This post was first published in 2013 on Dr. Mel’s Taking My Medicine blog.
October is breast cancer awareness month.
As a psychiatrist, I am asked about coping skills to deal with difficult diagnoses, such as cancer.
Here are a few strategies you can use or that you can pass along to a friend who needs support.
1. Know about the five stages of grief.
After being diagnosed with any potentially life threatening condition, patients may likely experience the same stages of grief that people who are dealing with death of a loved one might experience.
These stages were discussed many years ago by psychiatrist Elisabeth Kübler-Ross, M.D.:
Patients may mourn the loss of the “cancer-free life” they had prior to becoming aware of the diagnosis. They may deny that the diagnosis is accurate, have anger about diagnosis, bargain with God (e.g. if I do some really good things, can you make my cancer go away?), feel depressed about the diagnosis and what it means, and ultimately accept the diagnosis and hopefully work on moving forward.
2. Build a support system.
This may consist of family, friends, church members, etc. I encourage patients to bring a support person to doctor’s appointments.
Often, it is difficult to remember what the doctor has said. Your support person can take notes and ask those important questions you may not think to ask.
Let your support person be an advocate for you when you find it difficult to assert yourself. They may think of resources you are not aware of.
3. Be an advocate for yourself.
Review on-line or community resources. When you have appointments, ask your doctor if it is okay to record these appointments, which you can do easily with your phone.
You can also ask your doctor to jot down the recommended next steps, to include the important information to remember in preparation for your next visit.
If you are not feeling well, let others know. They may not know you need more help if you do not speak up.
Sometimes patients feel they don’t want to be a burden, however, letting others know what your needs are gives them something they can do to be helpful to you. They may not know what you need and giving them a few, clear tasks (e.g. please pick up dry cleaning, pick up my child after school, stay with me for a few hours this afternoon, pray for me), can make them feel like they are doing something useful for you and can save you time and energy.
4. Join a support group.
Many patients find these to be a beneficial resource. To be surrounded by others who are having similar experiences can make a big difference. Women can discuss how they have dealt with side effects from medication or discuss the best local resources. They can also share personal thoughts that they struggle with telling their spouses or children, such as, “I am scared I will die before I see my child graduate” or “I am scared about being a burden to my family” or “I am so angry at God. Why me?”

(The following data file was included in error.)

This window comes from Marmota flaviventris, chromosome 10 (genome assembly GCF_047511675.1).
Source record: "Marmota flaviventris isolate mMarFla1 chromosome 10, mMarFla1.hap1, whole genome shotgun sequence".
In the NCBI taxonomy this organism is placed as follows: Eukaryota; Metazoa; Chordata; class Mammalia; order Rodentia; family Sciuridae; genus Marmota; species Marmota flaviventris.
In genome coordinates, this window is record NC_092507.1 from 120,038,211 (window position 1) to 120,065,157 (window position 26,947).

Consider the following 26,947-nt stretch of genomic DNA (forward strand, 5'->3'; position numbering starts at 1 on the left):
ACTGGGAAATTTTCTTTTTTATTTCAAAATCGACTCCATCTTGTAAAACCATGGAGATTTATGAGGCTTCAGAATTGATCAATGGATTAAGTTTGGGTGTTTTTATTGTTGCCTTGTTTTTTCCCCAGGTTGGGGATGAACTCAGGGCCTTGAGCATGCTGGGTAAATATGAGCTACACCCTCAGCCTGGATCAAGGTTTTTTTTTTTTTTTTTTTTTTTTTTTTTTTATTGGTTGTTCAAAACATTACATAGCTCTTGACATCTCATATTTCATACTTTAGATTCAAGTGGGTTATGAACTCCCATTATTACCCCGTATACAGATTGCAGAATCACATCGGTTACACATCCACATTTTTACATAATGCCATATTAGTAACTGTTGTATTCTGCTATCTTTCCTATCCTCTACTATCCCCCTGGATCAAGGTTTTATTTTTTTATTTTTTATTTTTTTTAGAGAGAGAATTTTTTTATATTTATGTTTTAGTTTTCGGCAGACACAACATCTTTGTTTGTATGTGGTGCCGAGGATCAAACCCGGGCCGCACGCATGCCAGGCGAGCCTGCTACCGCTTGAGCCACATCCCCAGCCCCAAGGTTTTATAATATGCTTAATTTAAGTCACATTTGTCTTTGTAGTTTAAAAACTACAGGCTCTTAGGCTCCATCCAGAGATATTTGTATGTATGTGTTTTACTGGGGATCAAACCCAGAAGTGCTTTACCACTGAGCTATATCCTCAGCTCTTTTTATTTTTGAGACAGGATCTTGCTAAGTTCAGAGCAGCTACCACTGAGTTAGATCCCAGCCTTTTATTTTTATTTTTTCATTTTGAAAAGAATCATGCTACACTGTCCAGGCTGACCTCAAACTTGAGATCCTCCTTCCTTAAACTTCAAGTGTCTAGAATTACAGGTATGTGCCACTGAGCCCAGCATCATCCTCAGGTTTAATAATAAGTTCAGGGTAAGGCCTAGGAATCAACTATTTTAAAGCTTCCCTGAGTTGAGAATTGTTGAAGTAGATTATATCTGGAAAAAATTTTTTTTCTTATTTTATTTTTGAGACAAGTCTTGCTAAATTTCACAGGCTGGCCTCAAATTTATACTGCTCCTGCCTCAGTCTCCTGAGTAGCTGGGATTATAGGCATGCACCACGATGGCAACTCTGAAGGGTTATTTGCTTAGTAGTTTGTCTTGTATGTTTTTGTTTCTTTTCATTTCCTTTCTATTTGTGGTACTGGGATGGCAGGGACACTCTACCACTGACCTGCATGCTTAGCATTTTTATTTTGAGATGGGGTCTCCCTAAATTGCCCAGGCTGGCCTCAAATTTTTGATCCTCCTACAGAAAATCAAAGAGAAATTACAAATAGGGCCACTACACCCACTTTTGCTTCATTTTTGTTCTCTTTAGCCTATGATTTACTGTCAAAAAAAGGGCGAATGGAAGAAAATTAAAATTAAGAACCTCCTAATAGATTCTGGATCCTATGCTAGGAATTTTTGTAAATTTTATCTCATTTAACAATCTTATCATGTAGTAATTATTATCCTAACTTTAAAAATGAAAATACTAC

From the support group, the person may consider individual therapy and meet regularly with a mental health professional. Both individual and group support can be very helpful.
5. Be careful about your wording.
One of the phrases that is like fingernails on a chalkboard to me, as a psychiatrist, is “I know how you feel.” And even though this is said to be supportive, it can actually have the opposite effect.
You will never know exactly how the person dealing with breast cancer is feeling, which is affected by her stage in life (younger versus older), her resilience, her overall body image, her spirituality, her supports. There may be emotions she cannot share with you. She may be trying to appear strong, but inside is the most vulnerable she has ever been. Instead, consider, “I can’t imagine how difficult this must be for you.” Instead of “Let me know what I can do to help.”
Consider dropping off a meal or offering to pick her up and take her to an appointment or babysit her kids for a few hours. It’s the little things that mean the most, especially at difficult and challenging times.
6. Embark on a spiritual journey.
Patients may ask themselves “Why me?” which can turn into “Woe is me” and they can feel stuck, isolated and depressed.
Patients do better when they can re-connect with their spirituality and ask better questions; “What does this mean for my life?” “How can I grow stronger through this?”
These patients find comfort in giving back to others, sharing their story, raising funds for breast cancer awareness, sharing education and knowledge, advocating for others.
Coming from this place of strength, they are role models to other survivors.
With education, support, and faith, you or your loved one can work through a difficult diagnosis.